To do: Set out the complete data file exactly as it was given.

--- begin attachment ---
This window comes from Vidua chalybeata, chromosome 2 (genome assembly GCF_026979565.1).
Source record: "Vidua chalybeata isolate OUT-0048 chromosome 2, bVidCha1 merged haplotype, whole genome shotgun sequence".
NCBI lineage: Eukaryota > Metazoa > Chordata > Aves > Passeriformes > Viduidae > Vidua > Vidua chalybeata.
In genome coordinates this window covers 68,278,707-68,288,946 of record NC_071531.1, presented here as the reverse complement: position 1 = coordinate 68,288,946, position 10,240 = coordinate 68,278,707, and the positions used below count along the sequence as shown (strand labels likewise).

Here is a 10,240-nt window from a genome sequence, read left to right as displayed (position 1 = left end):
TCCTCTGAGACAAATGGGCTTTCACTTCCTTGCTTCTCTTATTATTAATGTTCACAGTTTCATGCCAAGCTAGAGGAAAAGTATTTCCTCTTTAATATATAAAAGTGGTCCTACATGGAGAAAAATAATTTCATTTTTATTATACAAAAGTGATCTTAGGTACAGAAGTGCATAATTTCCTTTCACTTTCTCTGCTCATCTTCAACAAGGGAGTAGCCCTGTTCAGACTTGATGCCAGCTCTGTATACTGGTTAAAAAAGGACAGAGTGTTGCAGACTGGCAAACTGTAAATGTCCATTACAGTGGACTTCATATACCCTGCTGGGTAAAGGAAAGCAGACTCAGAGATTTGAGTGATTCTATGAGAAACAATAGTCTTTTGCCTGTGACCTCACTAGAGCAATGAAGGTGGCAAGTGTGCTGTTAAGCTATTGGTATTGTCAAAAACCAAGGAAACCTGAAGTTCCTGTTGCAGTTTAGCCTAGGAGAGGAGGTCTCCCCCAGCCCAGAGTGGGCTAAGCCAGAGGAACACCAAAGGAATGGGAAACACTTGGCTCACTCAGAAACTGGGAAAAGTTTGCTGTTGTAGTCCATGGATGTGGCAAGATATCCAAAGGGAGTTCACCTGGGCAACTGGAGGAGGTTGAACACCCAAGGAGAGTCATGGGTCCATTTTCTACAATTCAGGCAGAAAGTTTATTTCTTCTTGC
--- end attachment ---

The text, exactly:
This window comes from Vidua chalybeata, chromosome 2 (genome assembly GCF_026979565.1).
Source record: "Vidua chalybeata isolate OUT-0048 chromosome 2, bVidCha1 merged haplotype, whole genome shotgun sequence".
NCBI lineage: Eukaryota > Metazoa > Chordata > Aves > Passeriformes > Viduidae > Vidua > Vidua chalybeata.
In genome coordinates this window covers 68,278,707-68,288,946 of record NC_071531.1, presented here as the reverse complement: position 1 = coordinate 68,288,946, position 10,240 = coordinate 68,278,707, and the positions used below count along the sequence as shown (strand labels likewise).

Here is a 10,240-nt window from a genome sequence, read left to right as displayed (position 1 = left end):
TCCTCTGAGACAAATGGGCTTTCACTTCCTTGCTTCTCTTATTATTAATGTTCACAGTTTCATGCCAAGCTAGAGGAAAAGTATTTCCTCTTTAATATATAAAAGTGGTCCTACATGGAGAAAAATAATTTCATTTTTATTATACAAAAGTGATCTTAGGTACAGAAGTGCATAATTTCCTTTCACTTTCTCTGCTCATCTTCAACAAGGGAGTAGCCCTGTTCAGACTTGATGCCAGCTCTGTATACTGGTTAAAAAAGGACAGAGTGTTGCAGACTGGCAAACTGTAAATGTCCATTACAGTGGACTTCATATACCCTGCTGGGTAAAGGAAAGCAGACTCAGAGATTTGAGTGATTCTATGAGAAACAATAGTCTTTTGCCTGTGACCTCACTAGAGCAATGAAGGTGGCAAGTGTGCTGTTAAGCTATTGGTATTGTCAAAAACCAAGGAAACCTGAAGTTCCTGTTGCAGTTTAGCCTAGGAGAGGAGGTCTCCCCCAGCCCAGAGTGGGCTAAGCCAGAGGAACACCAAAGGAATGGGAAACACTTGGCTCACTCAGAAACTGGGAAAAGTTTGCTGTTGTAGTCCATGGATGTGGCAAGATATCCAAAGGGAGTTCACCTGGGCAACTGGAGGAGGTTGAACACCCAAGGAGAGTCATGGGTCCATTTTCTACAATTCAGGCAGAAAGTTTATTTCTTCTTGC